September 10, 1998
A Solid Foundation
By Beverly Gray
Until recently the Milken Community High School was housed in cramped rows of portable bungalows. The high school's students spent their day in what looked like bunkhouses at a summer camp. Several of the portables are still in use until finishing touches are completed on the Mulholland Drive campus. But with the dedication this weekend of three intricately connected structures on the hillside above the 405 Freeway, Milken High seems like a real campus at last. And so a celebration is in order.
No one is prouder of how far Milken has come than Dr. Bruce Powell, the school's president. But Powell, who has been at Milken since it opened its doors in 1990, makes clear that this institution is far more than brick and mortar. Milken is the realization of a dream, envisioned by Rabbi Isaiah Zeldin of Stephen S. Wise Temple and championed by Metuka Benjamin, veteran educational director of the Stephen S. Wise Temple Schools. Long before the spacious new buildings graced the Sepulveda pass, the school was turning out graduates who combined academic excellence with a thorough grounding in Judaica. The new facility, insists Powell, "is simply the house for the largest non-Orthodox Jewish high school in the United States."
Still, Powell is happy to show off the buildings in all their glory. Touring the campus, he frequently stops to shmooze with faculty members, most of them young and all of them exuberant about the opportunity to make the space their own. Physical Education coaches are laying plans for the new gym and weight room. A music instructor, overjoyed by his acoustically designed rehearsal and performance spaces, mulls over where to locate a practice room. Six librarians prepare for the day when their shelves will be filled with 25,000 books and their on-line capabilities are up and running.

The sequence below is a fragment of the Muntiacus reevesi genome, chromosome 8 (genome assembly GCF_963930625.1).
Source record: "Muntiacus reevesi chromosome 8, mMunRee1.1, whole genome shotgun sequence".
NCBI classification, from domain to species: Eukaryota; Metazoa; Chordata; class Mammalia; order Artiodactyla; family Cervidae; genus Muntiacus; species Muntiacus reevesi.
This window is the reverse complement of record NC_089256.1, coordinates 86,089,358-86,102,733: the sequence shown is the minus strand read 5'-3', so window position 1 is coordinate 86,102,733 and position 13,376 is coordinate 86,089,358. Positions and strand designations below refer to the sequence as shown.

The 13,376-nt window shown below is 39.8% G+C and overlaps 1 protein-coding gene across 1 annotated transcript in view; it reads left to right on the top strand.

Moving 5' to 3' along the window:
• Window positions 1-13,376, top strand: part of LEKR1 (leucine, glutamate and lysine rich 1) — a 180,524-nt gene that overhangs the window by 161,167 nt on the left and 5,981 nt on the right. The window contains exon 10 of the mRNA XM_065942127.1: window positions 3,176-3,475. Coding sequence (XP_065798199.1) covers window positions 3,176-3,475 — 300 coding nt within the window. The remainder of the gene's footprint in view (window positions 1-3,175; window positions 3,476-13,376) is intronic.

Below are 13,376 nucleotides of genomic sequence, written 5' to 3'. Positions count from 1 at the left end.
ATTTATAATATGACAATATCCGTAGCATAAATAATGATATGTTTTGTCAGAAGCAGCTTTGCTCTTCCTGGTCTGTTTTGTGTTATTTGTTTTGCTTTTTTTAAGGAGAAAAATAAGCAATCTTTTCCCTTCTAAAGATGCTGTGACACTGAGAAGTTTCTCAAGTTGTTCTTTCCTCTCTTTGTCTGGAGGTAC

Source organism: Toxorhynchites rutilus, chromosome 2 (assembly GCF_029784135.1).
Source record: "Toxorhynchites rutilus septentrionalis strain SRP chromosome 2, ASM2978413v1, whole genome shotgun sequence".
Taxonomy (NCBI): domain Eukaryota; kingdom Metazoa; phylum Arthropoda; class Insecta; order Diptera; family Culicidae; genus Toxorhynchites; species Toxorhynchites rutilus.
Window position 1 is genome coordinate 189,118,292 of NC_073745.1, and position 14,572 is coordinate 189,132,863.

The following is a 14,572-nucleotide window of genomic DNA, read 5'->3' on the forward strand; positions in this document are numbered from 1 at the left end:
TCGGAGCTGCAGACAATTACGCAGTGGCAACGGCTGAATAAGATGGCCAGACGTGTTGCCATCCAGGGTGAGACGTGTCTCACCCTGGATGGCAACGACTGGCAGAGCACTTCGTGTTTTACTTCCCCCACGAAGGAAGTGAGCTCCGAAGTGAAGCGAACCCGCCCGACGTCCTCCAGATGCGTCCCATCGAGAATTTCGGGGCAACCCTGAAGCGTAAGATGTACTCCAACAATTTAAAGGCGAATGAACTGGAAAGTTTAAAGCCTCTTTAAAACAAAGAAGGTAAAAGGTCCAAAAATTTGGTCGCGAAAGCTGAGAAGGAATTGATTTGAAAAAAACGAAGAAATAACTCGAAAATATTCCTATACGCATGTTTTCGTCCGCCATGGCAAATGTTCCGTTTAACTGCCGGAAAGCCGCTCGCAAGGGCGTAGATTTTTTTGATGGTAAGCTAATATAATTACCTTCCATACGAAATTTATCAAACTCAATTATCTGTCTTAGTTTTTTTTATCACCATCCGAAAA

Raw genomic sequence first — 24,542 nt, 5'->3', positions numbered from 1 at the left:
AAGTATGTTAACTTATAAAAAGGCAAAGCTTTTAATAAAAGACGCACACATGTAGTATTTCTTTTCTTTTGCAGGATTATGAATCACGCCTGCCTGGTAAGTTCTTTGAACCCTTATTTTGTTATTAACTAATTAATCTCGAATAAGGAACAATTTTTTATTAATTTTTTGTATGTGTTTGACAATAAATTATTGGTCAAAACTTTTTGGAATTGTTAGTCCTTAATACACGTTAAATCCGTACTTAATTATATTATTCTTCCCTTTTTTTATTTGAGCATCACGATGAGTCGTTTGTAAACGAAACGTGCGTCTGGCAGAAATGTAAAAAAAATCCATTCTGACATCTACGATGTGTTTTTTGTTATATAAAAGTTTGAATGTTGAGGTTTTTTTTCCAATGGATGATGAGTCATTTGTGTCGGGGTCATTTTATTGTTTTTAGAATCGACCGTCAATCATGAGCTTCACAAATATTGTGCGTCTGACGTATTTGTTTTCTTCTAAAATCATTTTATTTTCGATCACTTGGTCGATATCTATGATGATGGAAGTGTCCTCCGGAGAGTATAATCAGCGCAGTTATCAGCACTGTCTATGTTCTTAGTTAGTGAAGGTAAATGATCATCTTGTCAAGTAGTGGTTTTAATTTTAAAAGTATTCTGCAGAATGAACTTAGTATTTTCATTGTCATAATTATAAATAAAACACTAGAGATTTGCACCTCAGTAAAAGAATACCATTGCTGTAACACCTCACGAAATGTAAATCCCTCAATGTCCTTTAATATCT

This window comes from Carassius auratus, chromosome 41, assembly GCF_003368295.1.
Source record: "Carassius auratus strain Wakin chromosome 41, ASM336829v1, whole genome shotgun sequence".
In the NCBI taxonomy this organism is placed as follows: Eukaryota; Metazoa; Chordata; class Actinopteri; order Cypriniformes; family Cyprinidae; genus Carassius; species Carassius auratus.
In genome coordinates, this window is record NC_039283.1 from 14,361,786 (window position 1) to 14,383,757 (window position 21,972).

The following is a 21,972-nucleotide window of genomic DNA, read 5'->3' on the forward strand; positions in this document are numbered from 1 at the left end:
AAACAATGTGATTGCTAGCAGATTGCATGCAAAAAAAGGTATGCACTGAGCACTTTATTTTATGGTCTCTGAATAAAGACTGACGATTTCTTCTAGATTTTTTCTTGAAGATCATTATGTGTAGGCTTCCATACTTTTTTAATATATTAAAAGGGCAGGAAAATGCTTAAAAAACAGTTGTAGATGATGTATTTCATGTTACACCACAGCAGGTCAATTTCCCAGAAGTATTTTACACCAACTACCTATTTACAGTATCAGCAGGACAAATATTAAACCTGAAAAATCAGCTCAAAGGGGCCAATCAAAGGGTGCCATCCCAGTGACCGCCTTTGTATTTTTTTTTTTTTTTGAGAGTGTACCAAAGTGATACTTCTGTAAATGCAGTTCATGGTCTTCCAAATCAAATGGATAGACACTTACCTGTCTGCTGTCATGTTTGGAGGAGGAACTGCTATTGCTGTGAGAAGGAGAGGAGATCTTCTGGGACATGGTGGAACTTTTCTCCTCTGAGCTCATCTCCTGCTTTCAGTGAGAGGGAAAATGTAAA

Physics teacher Sonny Ahad, who hails from Burma, greets Powell warmly in halting but correct Hebrew. He's one indication that morale among Milken's science staff is running especially high. When the campus was in the blueprint stage, science teachers received carte blanche to work out the best possible configuration of the space allotted them. The result: a biology lab with built-in aquariums, as well as chemistry and physics rooms stocked with sophisticated equipment. It's a far cry from the old days, when students had to be shuttled across the freeway to do their labs at the University of Judaism.